The scops owl is a regular spring and autumn migrant. It breeds in southern Europe and parts of North Africa and to the east all the way to central Asia
It passes through the Maltese islands from late March to early May and again from early September to mid-October. Some birds migrate all the way to Africa south of the Sahara while some spend the winter in the southernmost parts of Europe occasionally one or two spend the winter in the Maltese islands.
Scops owl build their nest in a hole in a tree, wall or rock and when available they use purposely built nest boxes. Being a southern European bird the scops would probably breed in the Maltese islands if it were allowed to do so.
The scops owl is one of the smaller owls of Europe. Its feathers are shades of brown and grey and it is very well camouflaged when standing in front of a tree trunk. It is a nocturnal bird and although a fairly good number visit the Maltese islands few are seen because it spends all day sleeping in a tree close to the trunk well hidden from predators.
The scops owl is also known as the European or Eurasian scops owl and kokka in Maltese. Its name gave rise to the expression toqgħod kokka which would be translated as to squat like a scops owl.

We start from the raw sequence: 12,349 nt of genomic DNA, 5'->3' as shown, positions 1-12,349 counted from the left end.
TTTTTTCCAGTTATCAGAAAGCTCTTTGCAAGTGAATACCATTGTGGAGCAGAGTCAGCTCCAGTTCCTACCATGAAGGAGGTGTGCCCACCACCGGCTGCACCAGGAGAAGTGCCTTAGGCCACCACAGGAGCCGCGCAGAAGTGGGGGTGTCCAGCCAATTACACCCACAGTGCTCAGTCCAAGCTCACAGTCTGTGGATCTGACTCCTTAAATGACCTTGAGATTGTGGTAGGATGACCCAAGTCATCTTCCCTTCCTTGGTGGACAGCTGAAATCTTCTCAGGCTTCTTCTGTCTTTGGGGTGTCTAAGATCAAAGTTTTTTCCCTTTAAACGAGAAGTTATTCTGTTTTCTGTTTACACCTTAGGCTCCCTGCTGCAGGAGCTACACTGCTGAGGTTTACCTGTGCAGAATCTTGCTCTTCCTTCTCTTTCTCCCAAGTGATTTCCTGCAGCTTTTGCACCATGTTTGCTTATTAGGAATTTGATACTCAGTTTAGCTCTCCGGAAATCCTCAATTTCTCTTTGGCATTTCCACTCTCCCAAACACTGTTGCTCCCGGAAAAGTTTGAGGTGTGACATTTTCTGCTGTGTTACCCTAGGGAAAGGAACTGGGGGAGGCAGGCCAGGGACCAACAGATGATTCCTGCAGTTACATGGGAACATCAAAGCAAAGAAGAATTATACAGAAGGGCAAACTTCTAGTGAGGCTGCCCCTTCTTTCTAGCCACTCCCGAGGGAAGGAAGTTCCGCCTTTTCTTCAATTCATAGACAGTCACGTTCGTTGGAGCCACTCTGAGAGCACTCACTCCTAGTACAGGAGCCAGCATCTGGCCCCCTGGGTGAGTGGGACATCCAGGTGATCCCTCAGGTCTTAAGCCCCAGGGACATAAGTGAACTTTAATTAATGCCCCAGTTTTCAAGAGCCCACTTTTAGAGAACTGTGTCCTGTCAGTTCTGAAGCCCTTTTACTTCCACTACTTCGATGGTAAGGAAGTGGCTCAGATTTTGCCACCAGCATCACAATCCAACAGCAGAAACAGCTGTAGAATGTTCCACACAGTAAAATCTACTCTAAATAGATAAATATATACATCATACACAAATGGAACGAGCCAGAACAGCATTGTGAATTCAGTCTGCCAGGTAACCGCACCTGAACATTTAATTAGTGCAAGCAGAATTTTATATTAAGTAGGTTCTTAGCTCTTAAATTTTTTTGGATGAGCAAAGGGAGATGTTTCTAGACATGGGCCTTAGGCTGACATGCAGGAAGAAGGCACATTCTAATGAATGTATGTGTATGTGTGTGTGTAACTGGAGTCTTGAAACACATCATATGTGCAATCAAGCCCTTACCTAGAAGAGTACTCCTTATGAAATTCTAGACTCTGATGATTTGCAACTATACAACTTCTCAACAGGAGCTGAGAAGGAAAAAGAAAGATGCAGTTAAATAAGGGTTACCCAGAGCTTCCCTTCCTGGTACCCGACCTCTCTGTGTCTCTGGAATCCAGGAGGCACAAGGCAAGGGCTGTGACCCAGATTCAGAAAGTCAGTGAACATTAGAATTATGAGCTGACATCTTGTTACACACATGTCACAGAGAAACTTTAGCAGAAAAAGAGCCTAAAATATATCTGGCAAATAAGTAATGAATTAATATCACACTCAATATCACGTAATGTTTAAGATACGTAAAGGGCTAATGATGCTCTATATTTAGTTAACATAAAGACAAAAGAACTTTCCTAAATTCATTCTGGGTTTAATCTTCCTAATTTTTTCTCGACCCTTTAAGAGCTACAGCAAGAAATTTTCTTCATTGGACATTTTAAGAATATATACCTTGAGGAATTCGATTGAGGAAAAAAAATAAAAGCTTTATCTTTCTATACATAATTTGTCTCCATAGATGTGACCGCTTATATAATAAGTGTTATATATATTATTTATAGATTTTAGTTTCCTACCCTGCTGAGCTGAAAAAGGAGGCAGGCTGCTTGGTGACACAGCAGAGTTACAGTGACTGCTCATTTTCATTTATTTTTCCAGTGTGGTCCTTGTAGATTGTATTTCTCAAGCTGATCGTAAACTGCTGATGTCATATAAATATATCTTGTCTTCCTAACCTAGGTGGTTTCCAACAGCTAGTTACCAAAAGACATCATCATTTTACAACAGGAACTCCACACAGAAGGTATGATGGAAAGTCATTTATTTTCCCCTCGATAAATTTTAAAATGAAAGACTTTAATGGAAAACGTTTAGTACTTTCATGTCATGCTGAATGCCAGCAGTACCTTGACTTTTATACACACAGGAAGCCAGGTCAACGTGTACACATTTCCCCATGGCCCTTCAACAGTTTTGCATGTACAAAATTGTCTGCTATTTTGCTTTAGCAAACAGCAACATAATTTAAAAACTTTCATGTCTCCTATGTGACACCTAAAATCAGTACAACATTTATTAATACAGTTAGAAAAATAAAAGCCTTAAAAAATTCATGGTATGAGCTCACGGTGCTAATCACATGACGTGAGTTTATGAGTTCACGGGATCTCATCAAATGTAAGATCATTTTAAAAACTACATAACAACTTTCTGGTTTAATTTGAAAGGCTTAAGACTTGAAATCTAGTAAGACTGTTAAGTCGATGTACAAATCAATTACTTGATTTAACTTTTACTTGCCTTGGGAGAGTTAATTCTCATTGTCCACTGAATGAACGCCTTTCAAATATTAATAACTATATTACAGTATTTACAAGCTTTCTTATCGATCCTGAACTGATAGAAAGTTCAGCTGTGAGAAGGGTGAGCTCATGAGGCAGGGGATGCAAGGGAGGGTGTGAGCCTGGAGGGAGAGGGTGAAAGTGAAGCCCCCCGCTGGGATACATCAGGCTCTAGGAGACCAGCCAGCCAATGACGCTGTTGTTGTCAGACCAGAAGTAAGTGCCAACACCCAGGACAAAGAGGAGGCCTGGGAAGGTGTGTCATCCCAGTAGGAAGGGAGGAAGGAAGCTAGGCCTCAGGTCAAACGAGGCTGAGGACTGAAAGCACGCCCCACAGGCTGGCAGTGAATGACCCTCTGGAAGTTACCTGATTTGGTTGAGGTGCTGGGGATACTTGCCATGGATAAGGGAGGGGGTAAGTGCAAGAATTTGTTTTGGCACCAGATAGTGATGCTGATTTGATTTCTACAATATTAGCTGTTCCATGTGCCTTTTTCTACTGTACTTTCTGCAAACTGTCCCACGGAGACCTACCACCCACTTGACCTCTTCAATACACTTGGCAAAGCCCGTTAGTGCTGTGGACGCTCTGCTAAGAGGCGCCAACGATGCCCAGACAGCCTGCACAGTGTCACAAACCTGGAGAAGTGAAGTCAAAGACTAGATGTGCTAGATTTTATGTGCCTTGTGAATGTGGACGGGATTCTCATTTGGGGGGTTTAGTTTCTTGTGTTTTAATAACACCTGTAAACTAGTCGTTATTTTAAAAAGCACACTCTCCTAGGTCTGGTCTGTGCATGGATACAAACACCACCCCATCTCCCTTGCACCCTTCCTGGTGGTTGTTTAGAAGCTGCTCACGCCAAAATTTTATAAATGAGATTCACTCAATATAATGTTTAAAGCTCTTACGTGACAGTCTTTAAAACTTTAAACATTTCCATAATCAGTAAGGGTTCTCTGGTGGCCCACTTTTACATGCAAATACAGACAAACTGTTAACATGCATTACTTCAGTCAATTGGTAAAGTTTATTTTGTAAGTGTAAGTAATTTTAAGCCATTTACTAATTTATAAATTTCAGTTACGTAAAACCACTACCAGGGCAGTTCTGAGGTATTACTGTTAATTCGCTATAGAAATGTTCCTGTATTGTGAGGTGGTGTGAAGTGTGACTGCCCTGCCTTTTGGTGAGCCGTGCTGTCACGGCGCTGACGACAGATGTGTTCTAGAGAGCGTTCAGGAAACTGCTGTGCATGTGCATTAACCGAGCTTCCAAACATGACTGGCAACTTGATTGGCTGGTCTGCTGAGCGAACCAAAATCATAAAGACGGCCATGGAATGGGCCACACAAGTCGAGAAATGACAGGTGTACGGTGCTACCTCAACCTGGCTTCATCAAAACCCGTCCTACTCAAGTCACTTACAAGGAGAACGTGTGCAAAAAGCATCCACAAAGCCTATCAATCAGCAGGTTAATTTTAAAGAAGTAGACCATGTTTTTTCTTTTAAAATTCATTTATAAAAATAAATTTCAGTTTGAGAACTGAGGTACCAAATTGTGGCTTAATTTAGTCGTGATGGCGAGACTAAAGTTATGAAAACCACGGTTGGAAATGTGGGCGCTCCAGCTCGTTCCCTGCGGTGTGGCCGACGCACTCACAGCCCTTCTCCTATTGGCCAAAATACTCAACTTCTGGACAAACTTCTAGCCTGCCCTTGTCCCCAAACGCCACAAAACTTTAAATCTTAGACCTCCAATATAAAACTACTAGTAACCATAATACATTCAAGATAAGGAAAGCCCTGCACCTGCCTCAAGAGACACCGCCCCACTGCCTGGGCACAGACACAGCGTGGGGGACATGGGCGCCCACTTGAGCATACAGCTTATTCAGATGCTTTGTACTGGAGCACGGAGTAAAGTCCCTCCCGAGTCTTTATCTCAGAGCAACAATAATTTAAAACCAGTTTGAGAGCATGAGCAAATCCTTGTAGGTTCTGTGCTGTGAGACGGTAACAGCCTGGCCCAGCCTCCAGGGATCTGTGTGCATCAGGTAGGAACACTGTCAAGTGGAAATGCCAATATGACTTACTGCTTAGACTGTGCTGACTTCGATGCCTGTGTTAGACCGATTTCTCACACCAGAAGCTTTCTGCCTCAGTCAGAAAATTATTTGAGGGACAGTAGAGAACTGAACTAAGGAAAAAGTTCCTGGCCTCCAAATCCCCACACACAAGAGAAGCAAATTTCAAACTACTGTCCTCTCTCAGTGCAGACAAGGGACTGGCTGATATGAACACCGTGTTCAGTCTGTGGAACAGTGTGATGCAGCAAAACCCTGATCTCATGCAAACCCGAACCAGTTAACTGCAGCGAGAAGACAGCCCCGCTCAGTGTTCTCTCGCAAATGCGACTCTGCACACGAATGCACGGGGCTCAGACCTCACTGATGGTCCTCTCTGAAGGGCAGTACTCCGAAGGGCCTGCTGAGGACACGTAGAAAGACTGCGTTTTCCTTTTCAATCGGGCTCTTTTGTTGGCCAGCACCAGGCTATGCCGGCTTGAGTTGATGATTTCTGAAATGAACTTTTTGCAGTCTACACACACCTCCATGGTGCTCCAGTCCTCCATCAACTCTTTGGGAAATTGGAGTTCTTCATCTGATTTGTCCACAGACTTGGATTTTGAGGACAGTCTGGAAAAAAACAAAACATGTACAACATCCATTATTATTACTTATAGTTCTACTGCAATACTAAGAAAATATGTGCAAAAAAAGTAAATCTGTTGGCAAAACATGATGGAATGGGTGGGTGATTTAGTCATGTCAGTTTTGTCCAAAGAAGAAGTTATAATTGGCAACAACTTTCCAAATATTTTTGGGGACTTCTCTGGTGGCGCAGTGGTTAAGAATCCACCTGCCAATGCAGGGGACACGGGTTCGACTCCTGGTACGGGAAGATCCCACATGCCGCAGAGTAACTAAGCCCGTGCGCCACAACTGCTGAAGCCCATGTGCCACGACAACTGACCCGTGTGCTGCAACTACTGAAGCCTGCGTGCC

Scops owls feed on insects such as beetles, grasshoppers, moths and cicadas as well as other invertebrates including spiders, caterpillars and earthworms. Occasionally they also catch small mammals, birds, reptiles and amphibians. Scops owls have good nocturnal vision but when it is completely dark they rely more on their sense of hearing to detect prey.
The Eurasian scops owl is one of several species of scops owls found around the world. About forty five species are known but new species are still regularly discovered especially in parts of Asia.
This article was published in The Times of Malta on 24 April 2014.